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Workplace Matters

Waterways Chaplaincy

Reaching out to the
side-lined and the broken

Britain’s growing Waterways
Chaplaincy movement throws a lifeline

There is something undeniably special about being beside water and the UK’s waterways are magnets for people of all kinds. 
They cut through beautiful rural scenery as well as congested urban areas but they are always fascinating and people gravitate to them, mostly for pleasure, while some users find themselves isolated and side-lined by the rest of society. Waterways Chaplaincy is a growing movement currently seeing around 70 volunteer chaplains walking towpaths all year round.


‘Britain’s canal system now carries more boats than it ever did in Industrial Revolution days,’ says the Revd Mark Chester, National Senior Chaplain.

‘Narrowboats can be havens for people drawn to our canals and a surprising number are ‘continuous cruisers’ –obliged to move mooring every fourteen days or less if they not permanently based in a marina.  A permanent waterborne lifestyle may be chosen for reasons ranging from a desire to drop out of the rat race, or a simple need for cheaper accommodation, which in some cities may mean multiple occupancy aboard poorly maintained ‘rented’ boats.


‘Life on a narrowboat sounds wonderful:  fresh air and beauty; that slow pace of life and no pressure. However, things can change when illness or bereavement strikes; a relationship fails; alcohol or other substance dependency takes hold, and medical and social services are absent.  A boat less than seven feet wide inside can quickly feel like a lonely prison if you can’t access benefits and are short of food or money to pay for fuel.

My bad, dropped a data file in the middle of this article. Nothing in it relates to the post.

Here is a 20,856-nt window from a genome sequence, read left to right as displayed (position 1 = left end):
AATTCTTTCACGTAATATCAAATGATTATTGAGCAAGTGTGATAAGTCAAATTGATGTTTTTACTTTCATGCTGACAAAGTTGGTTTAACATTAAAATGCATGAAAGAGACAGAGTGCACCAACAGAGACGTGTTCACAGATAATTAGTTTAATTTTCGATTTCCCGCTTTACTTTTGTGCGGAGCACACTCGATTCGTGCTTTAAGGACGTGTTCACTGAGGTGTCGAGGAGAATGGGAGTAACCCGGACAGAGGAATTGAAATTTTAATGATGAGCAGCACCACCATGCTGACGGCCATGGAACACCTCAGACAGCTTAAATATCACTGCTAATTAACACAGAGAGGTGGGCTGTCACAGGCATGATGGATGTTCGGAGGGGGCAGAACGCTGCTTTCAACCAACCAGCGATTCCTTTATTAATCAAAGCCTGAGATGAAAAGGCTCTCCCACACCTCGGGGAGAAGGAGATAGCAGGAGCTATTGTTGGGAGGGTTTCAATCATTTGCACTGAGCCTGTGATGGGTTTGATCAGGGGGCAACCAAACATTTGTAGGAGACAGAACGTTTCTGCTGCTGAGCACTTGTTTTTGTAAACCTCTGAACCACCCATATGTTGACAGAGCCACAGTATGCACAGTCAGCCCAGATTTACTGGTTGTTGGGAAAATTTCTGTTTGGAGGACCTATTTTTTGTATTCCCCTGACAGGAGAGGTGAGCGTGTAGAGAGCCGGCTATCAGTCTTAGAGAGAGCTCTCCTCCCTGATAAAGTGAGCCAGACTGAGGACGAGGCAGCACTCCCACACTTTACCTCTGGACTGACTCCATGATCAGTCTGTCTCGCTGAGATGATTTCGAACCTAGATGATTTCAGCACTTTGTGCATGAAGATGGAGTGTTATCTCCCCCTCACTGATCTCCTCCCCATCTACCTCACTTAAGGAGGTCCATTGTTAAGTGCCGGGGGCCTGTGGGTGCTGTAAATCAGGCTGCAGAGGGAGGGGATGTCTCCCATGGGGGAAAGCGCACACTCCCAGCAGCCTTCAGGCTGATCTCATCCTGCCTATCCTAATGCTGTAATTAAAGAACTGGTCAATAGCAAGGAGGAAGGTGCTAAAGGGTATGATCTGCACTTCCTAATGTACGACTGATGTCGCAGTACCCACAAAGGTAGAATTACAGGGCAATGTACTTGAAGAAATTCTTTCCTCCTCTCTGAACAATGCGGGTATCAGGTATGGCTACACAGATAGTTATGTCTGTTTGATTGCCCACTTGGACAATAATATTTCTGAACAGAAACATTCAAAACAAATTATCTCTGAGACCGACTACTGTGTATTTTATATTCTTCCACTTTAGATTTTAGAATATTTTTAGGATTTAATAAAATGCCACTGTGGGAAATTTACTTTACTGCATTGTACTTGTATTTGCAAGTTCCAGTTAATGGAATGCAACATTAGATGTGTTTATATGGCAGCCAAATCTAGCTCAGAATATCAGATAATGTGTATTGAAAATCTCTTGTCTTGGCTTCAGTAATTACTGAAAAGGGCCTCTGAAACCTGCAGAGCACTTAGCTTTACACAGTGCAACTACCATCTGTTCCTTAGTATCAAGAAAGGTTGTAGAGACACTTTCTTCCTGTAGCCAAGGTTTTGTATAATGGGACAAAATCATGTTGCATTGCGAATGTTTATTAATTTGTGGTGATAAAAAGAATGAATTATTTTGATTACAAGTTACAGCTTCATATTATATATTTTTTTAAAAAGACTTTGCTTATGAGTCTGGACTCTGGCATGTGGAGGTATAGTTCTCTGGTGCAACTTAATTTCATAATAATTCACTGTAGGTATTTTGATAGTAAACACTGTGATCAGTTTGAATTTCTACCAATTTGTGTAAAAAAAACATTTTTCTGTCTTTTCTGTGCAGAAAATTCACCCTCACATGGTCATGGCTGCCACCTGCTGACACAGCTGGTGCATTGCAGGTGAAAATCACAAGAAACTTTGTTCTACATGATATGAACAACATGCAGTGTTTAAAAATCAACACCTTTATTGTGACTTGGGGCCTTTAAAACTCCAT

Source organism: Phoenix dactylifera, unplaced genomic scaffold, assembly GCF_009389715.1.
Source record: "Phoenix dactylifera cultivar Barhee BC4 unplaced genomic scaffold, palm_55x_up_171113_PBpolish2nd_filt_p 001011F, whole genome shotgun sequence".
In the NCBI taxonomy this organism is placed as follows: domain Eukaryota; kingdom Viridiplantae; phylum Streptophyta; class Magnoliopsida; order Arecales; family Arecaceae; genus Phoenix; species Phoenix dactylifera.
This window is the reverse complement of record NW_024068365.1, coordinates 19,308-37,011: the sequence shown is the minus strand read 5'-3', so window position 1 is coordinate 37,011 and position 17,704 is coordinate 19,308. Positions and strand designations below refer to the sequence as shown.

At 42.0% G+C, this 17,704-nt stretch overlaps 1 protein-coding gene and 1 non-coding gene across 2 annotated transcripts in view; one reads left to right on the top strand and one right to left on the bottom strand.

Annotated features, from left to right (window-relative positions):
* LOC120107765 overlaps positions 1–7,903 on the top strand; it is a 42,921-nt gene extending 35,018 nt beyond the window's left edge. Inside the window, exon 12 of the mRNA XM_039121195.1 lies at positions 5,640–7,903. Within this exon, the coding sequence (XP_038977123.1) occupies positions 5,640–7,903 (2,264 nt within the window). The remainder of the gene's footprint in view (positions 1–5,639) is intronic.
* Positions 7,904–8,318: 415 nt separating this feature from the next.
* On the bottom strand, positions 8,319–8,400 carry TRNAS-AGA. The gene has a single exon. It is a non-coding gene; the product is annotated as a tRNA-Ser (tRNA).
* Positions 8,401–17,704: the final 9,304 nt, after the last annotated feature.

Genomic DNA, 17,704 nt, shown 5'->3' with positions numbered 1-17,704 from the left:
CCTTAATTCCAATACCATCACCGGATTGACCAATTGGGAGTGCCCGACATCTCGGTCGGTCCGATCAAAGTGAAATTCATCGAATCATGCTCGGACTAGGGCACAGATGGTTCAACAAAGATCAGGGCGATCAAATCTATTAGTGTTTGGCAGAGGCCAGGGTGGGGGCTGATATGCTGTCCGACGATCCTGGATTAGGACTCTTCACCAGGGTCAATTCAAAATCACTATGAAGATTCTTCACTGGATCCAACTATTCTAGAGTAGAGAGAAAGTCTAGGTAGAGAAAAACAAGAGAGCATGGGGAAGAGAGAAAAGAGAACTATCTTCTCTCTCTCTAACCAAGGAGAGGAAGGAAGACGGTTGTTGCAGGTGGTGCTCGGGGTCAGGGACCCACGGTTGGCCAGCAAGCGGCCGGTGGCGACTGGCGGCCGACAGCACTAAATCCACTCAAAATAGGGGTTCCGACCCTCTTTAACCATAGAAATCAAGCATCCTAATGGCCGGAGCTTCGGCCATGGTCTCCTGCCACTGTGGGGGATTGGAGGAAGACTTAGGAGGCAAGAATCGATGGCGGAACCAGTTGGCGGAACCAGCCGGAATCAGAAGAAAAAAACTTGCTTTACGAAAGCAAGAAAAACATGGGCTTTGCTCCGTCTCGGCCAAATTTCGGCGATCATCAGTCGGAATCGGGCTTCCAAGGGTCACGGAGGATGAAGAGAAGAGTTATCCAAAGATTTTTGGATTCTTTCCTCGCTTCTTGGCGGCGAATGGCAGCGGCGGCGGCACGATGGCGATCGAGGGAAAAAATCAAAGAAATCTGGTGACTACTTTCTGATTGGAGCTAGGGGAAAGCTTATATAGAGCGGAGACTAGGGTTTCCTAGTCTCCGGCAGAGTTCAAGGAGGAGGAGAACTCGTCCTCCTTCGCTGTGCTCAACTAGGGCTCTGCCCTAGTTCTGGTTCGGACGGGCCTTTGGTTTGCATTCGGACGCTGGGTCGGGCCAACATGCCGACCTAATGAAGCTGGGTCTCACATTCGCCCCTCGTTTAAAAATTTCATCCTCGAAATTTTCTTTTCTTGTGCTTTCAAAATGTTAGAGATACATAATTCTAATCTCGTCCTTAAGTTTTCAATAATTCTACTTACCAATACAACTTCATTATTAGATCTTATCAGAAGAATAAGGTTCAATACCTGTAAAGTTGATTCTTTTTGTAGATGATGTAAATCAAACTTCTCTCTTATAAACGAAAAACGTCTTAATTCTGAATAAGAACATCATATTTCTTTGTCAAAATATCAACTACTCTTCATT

‘And it’s not just boaters,’ says Mark. ‘The towpaths themselves are a ‘draw’ for people of all kinds. Most enjoy them, but we don’t have to look far to find individuals and canal side communities where a pastoral presence is appreciated.

‘Precise figures are hard to nail, but among the  2m or more people living on or around the waterways are many isolated individuals with limited access to the usual social provisions the rest of us take for granted.’

Chaplains agree to walk a mile of towpath each week.  They engage with over 5,000 people every year. Some conversations will be pastorally consequential,  others not, but chaplains are trained to read between the lines of what presents, as well as sign posting the way to local resources – food banks, benefits and Citizen’s Advice, for example.

Another focus is on advocacy, and chaplains can sometimes be intermediaries, maybe between a distressed boater and one of the waterways licensing bodies or other local service. Chaplains always have in the back of their minds the words of Micah 6.8 as they seek to ‘act justly, love mercy and walk humbly with God’. They encourage – but most of all, pray, and the prayer network between Chaplains is a significant part of the ministry.’


Says Mark: ‘The brief is to be ‘proactive’ practically, and ‘reactive’ spiritually, thus those at the receiving end may know they are talking to a Christian but will not feel awkward in any way. However, as faith issues arise, for example with bereavement or break ups, they are ready to give an answer, a New Testament, prayer – whatever support is needed.’

‘Some Chaplains are ‘liveaboard’ boaters themselves and can be a mobile presence around the system, while others operate near their homes. There are stretches of waterways, particularly in urban areas, which see much more activity for chaplains than, say, rural canals like Basingstoke but there is an urgent need for more to come forward to wear the distinctive Chaplain’s gilet and to be a regular Christian presence in an environment full of surprises.’